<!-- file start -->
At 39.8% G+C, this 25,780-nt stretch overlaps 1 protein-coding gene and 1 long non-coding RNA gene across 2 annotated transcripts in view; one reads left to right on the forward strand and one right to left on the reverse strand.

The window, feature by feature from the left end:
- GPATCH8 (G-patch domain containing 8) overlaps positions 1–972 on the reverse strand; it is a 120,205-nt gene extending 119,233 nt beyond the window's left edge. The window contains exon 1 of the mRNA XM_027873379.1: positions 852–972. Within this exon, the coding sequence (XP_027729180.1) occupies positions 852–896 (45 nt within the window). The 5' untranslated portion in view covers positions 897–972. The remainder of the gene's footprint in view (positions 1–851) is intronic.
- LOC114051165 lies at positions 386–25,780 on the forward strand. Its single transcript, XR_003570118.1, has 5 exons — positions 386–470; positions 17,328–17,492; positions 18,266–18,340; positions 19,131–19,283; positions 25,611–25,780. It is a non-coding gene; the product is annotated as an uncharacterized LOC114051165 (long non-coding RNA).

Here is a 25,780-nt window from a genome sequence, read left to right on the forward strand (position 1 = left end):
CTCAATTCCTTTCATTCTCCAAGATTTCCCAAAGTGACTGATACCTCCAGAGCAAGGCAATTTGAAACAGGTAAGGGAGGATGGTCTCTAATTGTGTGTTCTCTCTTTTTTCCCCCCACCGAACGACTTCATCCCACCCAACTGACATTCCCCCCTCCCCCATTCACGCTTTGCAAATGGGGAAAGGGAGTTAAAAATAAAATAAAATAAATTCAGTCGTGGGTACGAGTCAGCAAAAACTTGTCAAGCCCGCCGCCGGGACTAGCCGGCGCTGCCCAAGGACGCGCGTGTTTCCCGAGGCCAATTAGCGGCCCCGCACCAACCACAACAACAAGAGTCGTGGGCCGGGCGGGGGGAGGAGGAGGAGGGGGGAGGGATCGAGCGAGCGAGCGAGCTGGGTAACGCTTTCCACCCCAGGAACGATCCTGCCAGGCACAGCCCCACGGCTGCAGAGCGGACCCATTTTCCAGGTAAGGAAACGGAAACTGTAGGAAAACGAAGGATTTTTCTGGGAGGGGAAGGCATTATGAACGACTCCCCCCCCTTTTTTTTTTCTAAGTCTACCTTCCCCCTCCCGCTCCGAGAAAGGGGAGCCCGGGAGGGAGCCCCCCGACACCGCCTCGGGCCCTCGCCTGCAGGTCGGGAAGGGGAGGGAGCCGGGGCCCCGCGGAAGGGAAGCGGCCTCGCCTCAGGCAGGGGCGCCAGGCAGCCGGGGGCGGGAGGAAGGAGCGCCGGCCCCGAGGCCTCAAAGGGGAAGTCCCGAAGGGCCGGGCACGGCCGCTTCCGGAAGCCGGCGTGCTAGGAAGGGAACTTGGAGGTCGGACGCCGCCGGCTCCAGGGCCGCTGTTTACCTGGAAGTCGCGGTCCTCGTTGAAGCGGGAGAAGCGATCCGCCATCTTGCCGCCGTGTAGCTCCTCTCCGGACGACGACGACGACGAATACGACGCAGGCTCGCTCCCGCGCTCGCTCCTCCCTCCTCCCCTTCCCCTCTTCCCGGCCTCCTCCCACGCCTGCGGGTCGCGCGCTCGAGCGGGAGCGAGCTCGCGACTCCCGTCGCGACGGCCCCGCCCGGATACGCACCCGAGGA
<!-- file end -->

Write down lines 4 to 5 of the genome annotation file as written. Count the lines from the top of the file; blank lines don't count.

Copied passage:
- LOC114051165 lies at positions 386–25,780 on the forward strand. Its single transcript, XR_003570118.1, has 5 exons — positions 386–470; positions 17,328–17,492; positions 18,266–18,340; positions 19,131–19,283; positions 25,611–25,780. It is a non-coding gene; the product is annotated as an uncharacterized LOC114051165 (long non-coding RNA).

Here is a 25,780-nt window from a genome sequence, read left to right on the forward strand (position 1 = left end):